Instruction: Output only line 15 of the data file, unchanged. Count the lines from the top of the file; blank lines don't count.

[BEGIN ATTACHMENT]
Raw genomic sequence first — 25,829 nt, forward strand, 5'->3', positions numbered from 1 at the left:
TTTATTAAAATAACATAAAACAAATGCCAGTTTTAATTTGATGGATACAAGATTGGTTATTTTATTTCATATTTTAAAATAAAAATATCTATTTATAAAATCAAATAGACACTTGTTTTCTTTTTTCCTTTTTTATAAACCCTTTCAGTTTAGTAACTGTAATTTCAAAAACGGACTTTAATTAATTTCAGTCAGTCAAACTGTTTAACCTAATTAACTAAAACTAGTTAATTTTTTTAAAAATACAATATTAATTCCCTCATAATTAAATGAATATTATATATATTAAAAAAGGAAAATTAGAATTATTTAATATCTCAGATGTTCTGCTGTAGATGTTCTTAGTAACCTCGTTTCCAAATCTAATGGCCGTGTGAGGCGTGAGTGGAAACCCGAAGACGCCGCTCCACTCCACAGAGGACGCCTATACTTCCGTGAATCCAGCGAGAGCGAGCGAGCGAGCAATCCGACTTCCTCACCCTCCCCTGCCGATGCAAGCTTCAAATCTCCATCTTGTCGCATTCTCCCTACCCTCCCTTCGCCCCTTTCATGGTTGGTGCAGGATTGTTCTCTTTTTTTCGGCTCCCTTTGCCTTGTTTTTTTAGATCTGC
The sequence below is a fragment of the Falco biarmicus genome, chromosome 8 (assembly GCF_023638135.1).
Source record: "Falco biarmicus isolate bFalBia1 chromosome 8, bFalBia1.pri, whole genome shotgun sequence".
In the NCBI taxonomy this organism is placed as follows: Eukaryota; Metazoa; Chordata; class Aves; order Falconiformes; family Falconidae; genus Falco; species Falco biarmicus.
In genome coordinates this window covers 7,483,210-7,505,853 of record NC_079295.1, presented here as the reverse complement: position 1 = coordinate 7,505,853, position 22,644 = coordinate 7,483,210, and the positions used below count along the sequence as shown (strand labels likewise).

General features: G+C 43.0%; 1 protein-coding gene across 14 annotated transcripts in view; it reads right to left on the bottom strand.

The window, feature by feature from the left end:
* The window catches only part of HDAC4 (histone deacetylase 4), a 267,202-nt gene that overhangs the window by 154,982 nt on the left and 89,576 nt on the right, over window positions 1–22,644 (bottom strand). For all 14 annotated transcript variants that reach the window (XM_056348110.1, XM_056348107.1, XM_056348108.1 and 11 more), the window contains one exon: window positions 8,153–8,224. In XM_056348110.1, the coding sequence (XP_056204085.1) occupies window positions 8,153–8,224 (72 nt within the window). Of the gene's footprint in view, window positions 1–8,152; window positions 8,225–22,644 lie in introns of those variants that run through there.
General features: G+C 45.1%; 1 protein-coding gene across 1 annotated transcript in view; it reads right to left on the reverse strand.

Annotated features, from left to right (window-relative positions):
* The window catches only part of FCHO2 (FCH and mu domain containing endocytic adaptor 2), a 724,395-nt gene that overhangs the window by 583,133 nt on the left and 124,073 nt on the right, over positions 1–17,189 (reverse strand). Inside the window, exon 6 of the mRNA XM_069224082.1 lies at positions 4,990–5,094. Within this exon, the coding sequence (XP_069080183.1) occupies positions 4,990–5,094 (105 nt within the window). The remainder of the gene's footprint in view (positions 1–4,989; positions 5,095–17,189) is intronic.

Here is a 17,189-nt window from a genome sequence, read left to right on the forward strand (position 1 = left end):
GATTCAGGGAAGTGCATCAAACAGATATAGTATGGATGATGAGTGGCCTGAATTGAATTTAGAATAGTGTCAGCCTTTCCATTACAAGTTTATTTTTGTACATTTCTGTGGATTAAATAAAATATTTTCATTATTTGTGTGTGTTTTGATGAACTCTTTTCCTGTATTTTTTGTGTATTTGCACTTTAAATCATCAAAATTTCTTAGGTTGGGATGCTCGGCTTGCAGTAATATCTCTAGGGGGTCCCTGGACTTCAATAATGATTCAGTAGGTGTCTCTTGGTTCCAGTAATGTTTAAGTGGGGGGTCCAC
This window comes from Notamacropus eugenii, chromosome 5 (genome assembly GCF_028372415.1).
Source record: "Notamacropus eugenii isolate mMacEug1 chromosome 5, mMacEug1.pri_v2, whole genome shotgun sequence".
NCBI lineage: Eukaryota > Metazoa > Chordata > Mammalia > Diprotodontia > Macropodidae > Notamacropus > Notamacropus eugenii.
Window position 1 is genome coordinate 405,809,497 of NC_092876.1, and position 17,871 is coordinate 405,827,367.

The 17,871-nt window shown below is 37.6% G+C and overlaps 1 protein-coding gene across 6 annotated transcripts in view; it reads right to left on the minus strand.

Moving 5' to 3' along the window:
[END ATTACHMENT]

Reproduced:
This window comes from Notamacropus eugenii, chromosome 5 (genome assembly GCF_028372415.1).